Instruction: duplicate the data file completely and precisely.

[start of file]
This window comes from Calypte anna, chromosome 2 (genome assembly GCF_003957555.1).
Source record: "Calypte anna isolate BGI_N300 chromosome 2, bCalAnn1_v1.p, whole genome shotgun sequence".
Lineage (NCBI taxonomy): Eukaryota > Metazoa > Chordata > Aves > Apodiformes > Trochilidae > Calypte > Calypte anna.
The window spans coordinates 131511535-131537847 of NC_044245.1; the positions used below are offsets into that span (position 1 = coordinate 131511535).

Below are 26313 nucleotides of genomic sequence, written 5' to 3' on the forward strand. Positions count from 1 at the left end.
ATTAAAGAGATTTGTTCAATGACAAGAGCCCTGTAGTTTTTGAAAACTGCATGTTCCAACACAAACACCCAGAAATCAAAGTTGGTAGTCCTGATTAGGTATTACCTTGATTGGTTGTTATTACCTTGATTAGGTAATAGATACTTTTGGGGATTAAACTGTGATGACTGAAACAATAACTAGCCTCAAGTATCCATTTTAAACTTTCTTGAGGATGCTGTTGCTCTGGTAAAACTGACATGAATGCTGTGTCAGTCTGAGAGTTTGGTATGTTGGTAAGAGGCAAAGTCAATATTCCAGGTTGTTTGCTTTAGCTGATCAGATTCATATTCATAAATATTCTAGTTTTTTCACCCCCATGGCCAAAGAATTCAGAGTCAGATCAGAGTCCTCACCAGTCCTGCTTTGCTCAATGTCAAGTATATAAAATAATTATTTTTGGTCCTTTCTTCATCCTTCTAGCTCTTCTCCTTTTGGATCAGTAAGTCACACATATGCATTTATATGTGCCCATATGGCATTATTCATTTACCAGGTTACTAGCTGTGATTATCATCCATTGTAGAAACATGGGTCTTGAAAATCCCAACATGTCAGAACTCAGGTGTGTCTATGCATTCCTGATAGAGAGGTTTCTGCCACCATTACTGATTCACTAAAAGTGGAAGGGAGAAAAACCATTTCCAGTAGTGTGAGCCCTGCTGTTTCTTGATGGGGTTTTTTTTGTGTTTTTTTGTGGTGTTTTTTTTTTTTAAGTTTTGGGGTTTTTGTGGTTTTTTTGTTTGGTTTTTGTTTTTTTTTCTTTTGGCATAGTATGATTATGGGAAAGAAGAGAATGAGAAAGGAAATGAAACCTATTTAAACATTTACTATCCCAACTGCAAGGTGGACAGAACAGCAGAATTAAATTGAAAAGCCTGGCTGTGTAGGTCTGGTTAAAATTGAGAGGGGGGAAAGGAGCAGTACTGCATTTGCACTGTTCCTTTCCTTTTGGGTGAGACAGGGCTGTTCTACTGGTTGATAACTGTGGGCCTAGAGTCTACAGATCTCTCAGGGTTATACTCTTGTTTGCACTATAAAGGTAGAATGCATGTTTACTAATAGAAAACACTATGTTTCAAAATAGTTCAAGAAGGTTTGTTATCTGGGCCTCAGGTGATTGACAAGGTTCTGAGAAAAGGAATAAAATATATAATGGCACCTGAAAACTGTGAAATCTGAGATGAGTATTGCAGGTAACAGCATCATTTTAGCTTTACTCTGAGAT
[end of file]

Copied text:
This window comes from Calypte anna, chromosome 2 (genome assembly GCF_003957555.1).
Source record: "Calypte anna isolate BGI_N300 chromosome 2, bCalAnn1_v1.p, whole genome shotgun sequence".
Lineage (NCBI taxonomy): Eukaryota > Metazoa > Chordata > Aves > Apodiformes > Trochilidae > Calypte > Calypte anna.
The window spans coordinates 131511535-131537847 of NC_044245.1; the positions used below are offsets into that span (position 1 = coordinate 131511535).

Below are 26313 nucleotides of genomic sequence, written 5' to 3' on the forward strand. Positions count from 1 at the left end.
ATTAAAGAGATTTGTTCAATGACAAGAGCCCTGTAGTTTTTGAAAACTGCATGTTCCAACACAAACACCCAGAAATCAAAGTTGGTAGTCCTGATTAGGTATTACCTTGATTGGTTGTTATTACCTTGATTAGGTAATAGATACTTTTGGGGATTAAACTGTGATGACTGAAACAATAACTAGCCTCAAGTATCCATTTTAAACTTTCTTGAGGATGCTGTTGCTCTGGTAAAACTGACATGAATGCTGTGTCAGTCTGAGAGTTTGGTATGTTGGTAAGAGGCAAAGTCAATATTCCAGGTTGTTTGCTTTAGCTGATCAGATTCATATTCATAAATATTCTAGTTTTTTCACCCCCATGGCCAAAGAATTCAGAGTCAGATCAGAGTCCTCACCAGTCCTGCTTTGCTCAATGTCAAGTATATAAAATAATTATTTTTGGTCCTTTCTTCATCCTTCTAGCTCTTCTCCTTTTGGATCAGTAAGTCACACATATGCATTTATATGTGCCCATATGGCATTATTCATTTACCAGGTTACTAGCTGTGATTATCATCCATTGTAGAAACATGGGTCTTGAAAATCCCAACATGTCAGAACTCAGGTGTGTCTATGCATTCCTGATAGAGAGGTTTCTGCCACCATTACTGATTCACTAAAAGTGGAAGGGAGAAAAACCATTTCCAGTAGTGTGAGCCCTGCTGTTTCTTGATGGGGTTTTTTTTGTGTTTTTTTGTGGTGTTTTTTTTTTTTAAGTTTTGGGGTTTTTGTGGTTTTTTTGTTTGGTTTTTGTTTTTTTTTCTTTTGGCATAGTATGATTATGGGAAAGAAGAGAATGAGAAAGGAAATGAAACCTATTTAAACATTTACTATCCCAACTGCAAGGTGGACAGAACAGCAGAATTAAATTGAAAAGCCTGGCTGTGTAGGTCTGGTTAAAATTGAGAGGGGGGAAAGGAGCAGTACTGCATTTGCACTGTTCCTTTCCTTTTGGGTGAGACAGGGCTGTTCTACTGGTTGATAACTGTGGGCCTAGAGTCTACAGATCTCTCAGGGTTATACTCTTGTTTGCACTATAAAGGTAGAATGCATGTTTACTAATAGAAAACACTATGTTTCAAAATAGTTCAAGAAGGTTTGTTATCTGGGCCTCAGGTGATTGACAAGGTTCTGAGAAAAGGAATAAAATATATAATGGCACCTGAAAACTGTGAAATCTGAGATGAGTATTGCAGGTAACAGCATCATTTTAGCTTTACTCTGAGAT